A Message of Civic Duty from the Recent Protests in Romania

 

Good governance is indispensable to the well functioning of democracy, yet systems of representation often cannot guarantee it. The political leadership of catch-all or mass parties is bureaucratized and laden with personal interests and power games. Thus, it is the least responsive to the needs of constituencies, all the more those of marginal, socially disenfranchised, citizens. Sometimes, though, the bubble of politics explodes, animating a sense of justice among (a fraction of) the citizenry. This is what happened after the night (10PM-12AM) of the 31st January, when the Romanian Government adopted an Emergency Ordinance with which it planned to modify the Penal Code so to decriminalize the infraction of abuse in office.

Indeed, it is since the executive led by Sorin Grindeanu took over on January 4th, that its Ministries have shown to be particularly keen on spending their relative majority in trying to guarantee themselves judicial immunity. At the peak of the protests two weeks ago, approximately 250,000 occupied Piata Victoriei (Victory Square) to ask for the abrogation of the Ordinance in front of a now desert palace of government. This event gained international publicity, however it was only the result of a more protracted civic mobilisation that began three weeks before, when the government had opened discussions on the possibility to write a law on amnesty and pardon. The lack of tact and strategic vision of the present government appear clear when considering that they spent one month trying to centralise power by weakening checks and balances. The engagement of many has blocked the executive from doing that this far. A part of the community has taken responsibility and is discovering its political power, the power to concur to decide what is right and what is wrong. If only our political leadership had a clue about the boundaries of decency and could contain its possessive mania! The problem is we have not yet agreed on the importance of some basic common principles of ‘life together.’ These might be written in the Constitution, but most often have to be protected by the touch and sense of justice of critical citizens. It is about time that they come to the attention also of decision makers, open their eyes, and point them in the right direction.

Some on social media have tried to delegitimize protesters with the use of silly argumentations, more appropriate to troublemakers than to educated and self-critical individuals. To the extreme, it has been suggested that these protests constitute a blind and direct attack on the Government of the Social Democratic Party, concocted by that fragment of the citizenry who would prefer the ‘left’ had not won the election in December 2016. On the same line, accusations are directed at the President, Klaus Iohannis (once president of the National Liberal Party), of taking too strong a position during the discussions on the law on amnesty and pardon, so to polarize public opinion and create a disequilibrium. Of course, but quite alarmingly, the government preserves the silence after having been scolded so powerfully. This is with the exception of a recent declaration, made by the Ministry of External Affairs, regarding the intention of the Government to discuss with NGOs and the European Commission future plans of revision of the Penal Code. On the positive side of things, the Minister of Justice, Florin Iordache, announced on the 10th of February his intention to resign.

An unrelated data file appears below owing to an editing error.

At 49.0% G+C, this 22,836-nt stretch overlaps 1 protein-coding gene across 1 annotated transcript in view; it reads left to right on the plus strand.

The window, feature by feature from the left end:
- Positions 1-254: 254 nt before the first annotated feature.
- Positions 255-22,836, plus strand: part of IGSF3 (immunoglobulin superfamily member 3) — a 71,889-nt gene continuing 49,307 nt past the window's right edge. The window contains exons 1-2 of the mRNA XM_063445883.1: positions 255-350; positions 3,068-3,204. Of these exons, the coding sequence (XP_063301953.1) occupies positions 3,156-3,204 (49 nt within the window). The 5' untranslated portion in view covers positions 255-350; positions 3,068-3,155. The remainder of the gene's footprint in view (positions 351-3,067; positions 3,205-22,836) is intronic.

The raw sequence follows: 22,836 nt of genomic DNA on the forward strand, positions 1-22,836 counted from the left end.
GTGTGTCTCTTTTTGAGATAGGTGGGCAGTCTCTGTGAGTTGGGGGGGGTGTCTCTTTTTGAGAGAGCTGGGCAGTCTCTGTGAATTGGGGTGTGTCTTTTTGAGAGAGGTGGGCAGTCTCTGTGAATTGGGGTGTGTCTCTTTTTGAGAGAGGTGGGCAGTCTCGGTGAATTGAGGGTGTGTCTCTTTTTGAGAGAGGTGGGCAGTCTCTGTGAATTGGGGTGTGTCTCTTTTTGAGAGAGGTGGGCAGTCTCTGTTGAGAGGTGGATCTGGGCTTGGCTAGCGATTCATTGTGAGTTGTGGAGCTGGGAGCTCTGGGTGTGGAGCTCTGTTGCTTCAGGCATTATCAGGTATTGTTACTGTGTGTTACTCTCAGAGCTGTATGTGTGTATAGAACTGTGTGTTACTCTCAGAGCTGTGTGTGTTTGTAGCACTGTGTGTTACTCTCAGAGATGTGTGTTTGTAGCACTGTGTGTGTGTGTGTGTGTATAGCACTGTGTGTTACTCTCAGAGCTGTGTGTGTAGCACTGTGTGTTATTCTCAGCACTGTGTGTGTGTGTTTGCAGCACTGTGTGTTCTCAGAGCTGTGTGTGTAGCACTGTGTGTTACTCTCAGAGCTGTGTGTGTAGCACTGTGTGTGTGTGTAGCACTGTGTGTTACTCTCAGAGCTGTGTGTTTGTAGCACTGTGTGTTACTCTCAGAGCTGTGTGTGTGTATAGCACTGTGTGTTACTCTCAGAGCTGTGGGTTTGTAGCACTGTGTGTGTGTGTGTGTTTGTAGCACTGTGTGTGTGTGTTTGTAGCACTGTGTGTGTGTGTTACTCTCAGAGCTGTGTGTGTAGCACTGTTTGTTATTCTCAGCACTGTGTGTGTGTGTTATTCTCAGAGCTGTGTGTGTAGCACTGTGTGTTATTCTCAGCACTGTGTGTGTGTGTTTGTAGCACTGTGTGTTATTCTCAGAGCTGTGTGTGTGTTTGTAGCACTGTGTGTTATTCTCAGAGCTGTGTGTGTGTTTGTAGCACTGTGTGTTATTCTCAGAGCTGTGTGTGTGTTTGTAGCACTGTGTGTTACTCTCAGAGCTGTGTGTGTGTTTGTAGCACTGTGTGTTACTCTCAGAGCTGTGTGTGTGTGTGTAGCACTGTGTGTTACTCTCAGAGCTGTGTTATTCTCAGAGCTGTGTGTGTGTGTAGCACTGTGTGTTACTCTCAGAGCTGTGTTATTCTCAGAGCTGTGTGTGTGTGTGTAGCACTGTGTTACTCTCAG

It is very unlikely that we will witness a change of mind in executive officials in the close future. The government has lost its legitimacy, and the main factor ensuring its continued power is the unpreparedness of other political parties to create and govern a solid cabinet. In such circumstances of questionable democracy, one hopes that the sentiment of civic duty that the Romanian society has been developing will continue to grow. Creativity and cooperation can be powerful promoters of social change, if nurtured. Nobody would disagree that protests in recent weeks are about creativity and cooperation. We must agree with international press agencies that Romania has given a great example of cohesiveness. Peaceful manifestations of dissent (ever more characteristic in our societies) are nutrients for the soul; they offer a sense of fulfillment to anybody feeling left alone. Cleavages between the urban and the rural, lower and middle classes, so present in Romania too, are marginal to this manifestation. Studying the demographics of protests like these is less important than trying to understand the degree to which these can set an example and give a scope to a truly inclusive movement. When each and every one of us will assume responsibility for fighting for his or her own life and wellbeing, then we will rest assured that no abuse will remain unchallenged.            

This post was written by Simone Papa, who is studying an MA in Social and Political Theory at the University of Birmingham and is the STAND UK Correspondent for Asia and Europe.

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